Referring to FIG. 9--9A and 9B, there is depicted a SUNBEAM brand grill 400. This may be the SUNBEAM Model 80236 or 80536 grill. This grill 400 has a bowl 412 and four legs, such as the legs 420 and 421. The legs of this particular grill are not braced nor interconnected except by the portion 422 affixed to the kettle bowl 412. This particular grill 400 has a handle 444 but no wheels or axle attached as were present with the above described and depicted grill 10 (although these and other models of SUNBEAM grills can be equipped with wheels and axles).
In accordance with the present invention, an attachment 100' having a frame 120' made similarly to that of the prior attachment 100 is provided. This attachment unit 100' includes slats 112', 114', 116' and 118' and a cross member 160'. The attachment 100' is essentially the same as the attachment 100 except for the manner of attachment to the grill 400. The affixation of the leg 122' to the grill's leg 421 is shown in FIG. 9A and of the affixation of the cross member 160' to the grill bowl 412 is shown in FIG. 9B. The attachment of FIG. 9A is accomplished by a U-bolt 430 and flat plate 431 (having two spaced-apart legs) and two nuts 432 as shown instead of the J-bolt unit of the first embodiment.
These are, of course, two front legs such as the leg 421 and each is secured to the legs of the U-shape frame 120 of the attachment 100 in the same manner as shown in FIG. 9A.
The manner of affixing the cross member 160 to the handle 444 is also different and is shown best in FIG. 9B. This is achieved by two vertical, spaced-apart tabs 170 which are brazed to the member 160 and have holes for receiving screws 444S. Otherwise, the construction of the attachment 100 is identical to that of the attachment 100 and this will not be again detailed.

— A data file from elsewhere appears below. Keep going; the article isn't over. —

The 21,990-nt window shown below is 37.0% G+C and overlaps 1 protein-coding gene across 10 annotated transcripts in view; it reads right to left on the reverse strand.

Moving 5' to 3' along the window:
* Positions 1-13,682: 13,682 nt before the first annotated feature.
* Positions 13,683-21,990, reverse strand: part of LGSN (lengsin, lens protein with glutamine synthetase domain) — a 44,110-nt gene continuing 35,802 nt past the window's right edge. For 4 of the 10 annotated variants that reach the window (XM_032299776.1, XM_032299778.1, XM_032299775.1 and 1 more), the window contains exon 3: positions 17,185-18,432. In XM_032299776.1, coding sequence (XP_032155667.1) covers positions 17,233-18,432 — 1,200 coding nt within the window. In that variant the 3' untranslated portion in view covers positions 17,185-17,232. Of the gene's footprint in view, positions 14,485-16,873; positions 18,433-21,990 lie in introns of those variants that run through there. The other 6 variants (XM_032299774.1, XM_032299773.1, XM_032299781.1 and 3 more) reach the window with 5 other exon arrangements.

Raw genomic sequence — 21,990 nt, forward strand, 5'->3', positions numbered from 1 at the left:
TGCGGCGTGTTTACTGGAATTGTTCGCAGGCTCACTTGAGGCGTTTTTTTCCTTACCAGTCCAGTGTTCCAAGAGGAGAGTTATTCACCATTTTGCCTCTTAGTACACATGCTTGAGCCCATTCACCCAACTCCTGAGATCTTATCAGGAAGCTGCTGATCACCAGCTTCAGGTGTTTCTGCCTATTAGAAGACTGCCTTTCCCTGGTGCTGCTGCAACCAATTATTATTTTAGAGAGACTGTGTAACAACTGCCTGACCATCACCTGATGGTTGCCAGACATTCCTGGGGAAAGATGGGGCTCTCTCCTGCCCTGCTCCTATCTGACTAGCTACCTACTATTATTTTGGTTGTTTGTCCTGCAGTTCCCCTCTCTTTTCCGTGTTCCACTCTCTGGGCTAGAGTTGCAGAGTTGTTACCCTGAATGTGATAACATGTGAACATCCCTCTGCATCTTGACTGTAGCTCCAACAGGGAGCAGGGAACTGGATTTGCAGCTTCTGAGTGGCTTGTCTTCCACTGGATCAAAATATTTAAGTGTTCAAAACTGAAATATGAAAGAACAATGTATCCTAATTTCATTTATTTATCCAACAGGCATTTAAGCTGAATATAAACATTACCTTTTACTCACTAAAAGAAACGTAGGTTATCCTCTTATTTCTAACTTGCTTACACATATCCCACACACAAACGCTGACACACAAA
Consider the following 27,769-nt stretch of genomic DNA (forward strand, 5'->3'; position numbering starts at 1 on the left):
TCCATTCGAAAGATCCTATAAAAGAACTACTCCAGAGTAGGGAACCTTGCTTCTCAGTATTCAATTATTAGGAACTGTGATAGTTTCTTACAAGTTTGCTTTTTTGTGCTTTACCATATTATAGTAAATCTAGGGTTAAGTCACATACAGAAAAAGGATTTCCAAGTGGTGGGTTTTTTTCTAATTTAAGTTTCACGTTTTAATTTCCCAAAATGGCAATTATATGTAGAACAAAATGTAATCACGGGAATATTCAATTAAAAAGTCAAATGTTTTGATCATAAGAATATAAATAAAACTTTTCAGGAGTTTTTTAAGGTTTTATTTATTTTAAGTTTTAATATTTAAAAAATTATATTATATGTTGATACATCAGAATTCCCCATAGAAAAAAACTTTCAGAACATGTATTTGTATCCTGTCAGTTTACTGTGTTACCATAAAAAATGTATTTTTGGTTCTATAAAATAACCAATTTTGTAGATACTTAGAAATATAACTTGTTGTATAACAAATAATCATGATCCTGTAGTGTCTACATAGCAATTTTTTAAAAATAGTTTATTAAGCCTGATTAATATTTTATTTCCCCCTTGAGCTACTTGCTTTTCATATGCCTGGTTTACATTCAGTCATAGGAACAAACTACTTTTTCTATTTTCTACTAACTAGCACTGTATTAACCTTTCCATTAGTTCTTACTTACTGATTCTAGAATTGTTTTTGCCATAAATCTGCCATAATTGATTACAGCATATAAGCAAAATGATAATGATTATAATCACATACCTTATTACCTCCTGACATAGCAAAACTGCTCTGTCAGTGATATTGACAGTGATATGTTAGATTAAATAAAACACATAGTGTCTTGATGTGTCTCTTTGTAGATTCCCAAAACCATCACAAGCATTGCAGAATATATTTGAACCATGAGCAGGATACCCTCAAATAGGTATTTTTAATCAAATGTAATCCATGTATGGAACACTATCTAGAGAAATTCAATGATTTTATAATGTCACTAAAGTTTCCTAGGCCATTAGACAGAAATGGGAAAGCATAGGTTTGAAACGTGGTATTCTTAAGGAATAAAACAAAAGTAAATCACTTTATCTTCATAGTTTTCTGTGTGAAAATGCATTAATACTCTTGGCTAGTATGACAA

It should now be apparent that novel attachments have been described and depicted which can be retro-fitted to existing grills or may be sold with such grills as part of their original equipment. This attachment provides a useful table or tray, but also provides a handle which, being is further outward from the grill's legs, makes it easier to tilt a grill having wheels so as to more easily roll the grill about. The frame of the attachment also serves to mechanically brace the grill bowl and its legs together and lessen the chance of the grill's legs pulling out of the bowl attachment or becoming "wobbly". It should also be noted that the attachment does not interfere with the users access to the air damper or the ash catcher of the grills to which it is attached, nor does it interfere in any manner with the operation of such damper or ash catchers.
While particular embodiments of the invention have been shown and described, it will be obvious to those in the art that changes and modifications may be made without departing from the invention and, therefore, the aim in the appended claims is to cover all such changes and modifications as fall within the true spirit and scope of the invention.
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|U.S. Classification||99/450, 99/482, 126/25.00R, 126/41.00R|
|Cooperative Classification||A47J37/0704, A47J37/0786|
|European Classification||A47J37/07L, A47J37/07B|
|Jul 8, 1997||CC||Certificate of correction|
|Jul 20, 2000||FPAY||Fee payment|
Year of fee payment: 4
|Oct 20, 2004||FPAY||Fee payment|
Year of fee payment: 8
|Oct 20, 2004||SULP||Surcharge for late payment|
Year of fee payment: 7
|Oct 13, 2008||REMI||Maintenance fee reminder mailed|
|Apr 8, 2009||LAPS||Lapse for failure to pay maintenance fees|
|May 26, 2009||FP||Expired due to failure to pay maintenance fee|
Effective date: 20090408